A couple of weeks ago my husband and I flew to Iowa for a long weekend. The agenda was full. We were celebrating two birthdays, a baptism and two family reunions in the span of two days. And while it was exciting to know I would see my kids, grandkids, mom, siblings and assorted nieces, nephews and cousins, I was anticipating my first full day in town most of all. On that day I had volunteered to take care of three of our grandsons for the day. That would be two boys about to turn 4 and an unpredictable 2-year-old.
We arrived on a Thursday afternoon and I made a quick dash to the grocery store to pick up the necessities. A few years ago we bought a small condo in our hometown. It’s a simple two-bedroom, two bath unit that cost less than most cars here on Marco, but it provides us a place to land on our frequent visits, and a gathering spot for our family. When I’m in town I like to cook most meals and bake a lot of cookies which serve as incentive for the big kids as well as the little ones. On Thursday night I made tacos which would seem to be too much information but is oddly significant to the rest of this story.
In anticipation of the day I got to spend alone with my grandsons, I thought up activities that would keep them occupied. Without a vehicle that accommodates the three car seats it would take to transport the boys, we were grounded to the condo or a destination within walking distance. I made plans to build a fort in the living room, which we did, shortly after they arrived. They crawled under it, relocated it, tore it apart and rebuilt it at least three times, and were bored with the whole concept in less than 15 minutes. Instead, our grandson Boone made a boat out of a serving tray. The tray sits on an ottoman and is a “catch all” for the TV remote and newspapers. But in Boone’s mind, this 18” X 24” platter was floating on an imaginary sea and I thought it was really cute until he invited me to join him. “Nana!” he said, “come sit in my boat with me!”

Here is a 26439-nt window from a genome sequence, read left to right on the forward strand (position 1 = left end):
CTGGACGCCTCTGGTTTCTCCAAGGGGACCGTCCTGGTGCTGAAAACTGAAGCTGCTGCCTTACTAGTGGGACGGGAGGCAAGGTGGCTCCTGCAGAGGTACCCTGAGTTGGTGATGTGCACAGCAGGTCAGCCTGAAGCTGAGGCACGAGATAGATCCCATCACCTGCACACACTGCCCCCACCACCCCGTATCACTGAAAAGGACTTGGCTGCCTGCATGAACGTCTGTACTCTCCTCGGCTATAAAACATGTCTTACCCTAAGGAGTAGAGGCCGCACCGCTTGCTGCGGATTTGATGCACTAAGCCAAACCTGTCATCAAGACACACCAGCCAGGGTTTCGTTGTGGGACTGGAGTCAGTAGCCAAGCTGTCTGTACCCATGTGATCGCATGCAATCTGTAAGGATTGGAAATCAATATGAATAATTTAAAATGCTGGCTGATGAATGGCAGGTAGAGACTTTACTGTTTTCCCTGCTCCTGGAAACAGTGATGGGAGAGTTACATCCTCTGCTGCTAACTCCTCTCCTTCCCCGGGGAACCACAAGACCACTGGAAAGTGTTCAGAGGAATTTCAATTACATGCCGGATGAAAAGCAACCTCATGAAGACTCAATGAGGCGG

I looked at the small space that already held Boone, a stick flag, and a few toy cars and decided it was going to be a challenge for me to step aboard without difficulty. There must have been just enough hesitation on my part to trigger Boone’s next comment. “Nana, how big is your butt?”
Now the funny part here is that it wasn’t my backside I was concerned about, although Boone had legitimate cause for concern. My hesitation had more to do with my legs that don’t fold as compactly as they once did. So to prove my point I sat my whole butt in the boat/tray behind Boone with my legs hanging over the side and we sailed on an imaginary journey through the living room.
From there I took the boys on a short walk to a nearby playground to run off some steam. My sister decided to join us for this adventure and she brought along her phone loaded with Pokémon Go. In case you haven’t heard about the Pokémon craze, it’s an app that shows little cartoon critters who pop up in all sorts of places. On the screen of your phone, you locate the critter and throw an imaginary Poké Ball at it to score points. Or something like that. I’ve never played but my sister was a big hit with my grandson, Penn. So our short walk to the park took a considerable amount of time and it was lunch and nap time when we returned to the condo.
The unpredictable 2-year-old is named Howie. He is the exact replica of his daddy who was a very unpredictable 2-year-old himself. Howie prefers things in his life to follow the order of his choosing, and he did not choose to take a nap at Nana’s condo. He had a bit of a meltdown; working up a sweat and crying big tears. One thing Howie does like is tractors. So after several failed attempts to lay Howie down, I scooped up a tractor for comfort andI held him tight to my chest. Then we laid down together; me, Howie, the tractor and the tears, and he fell asleep. And as I lay there awake with this little boy tucked in close, I decided that no matter what happened the rest of the weekend, the trip was worth it for that moment when Howie fell asleep in my arms.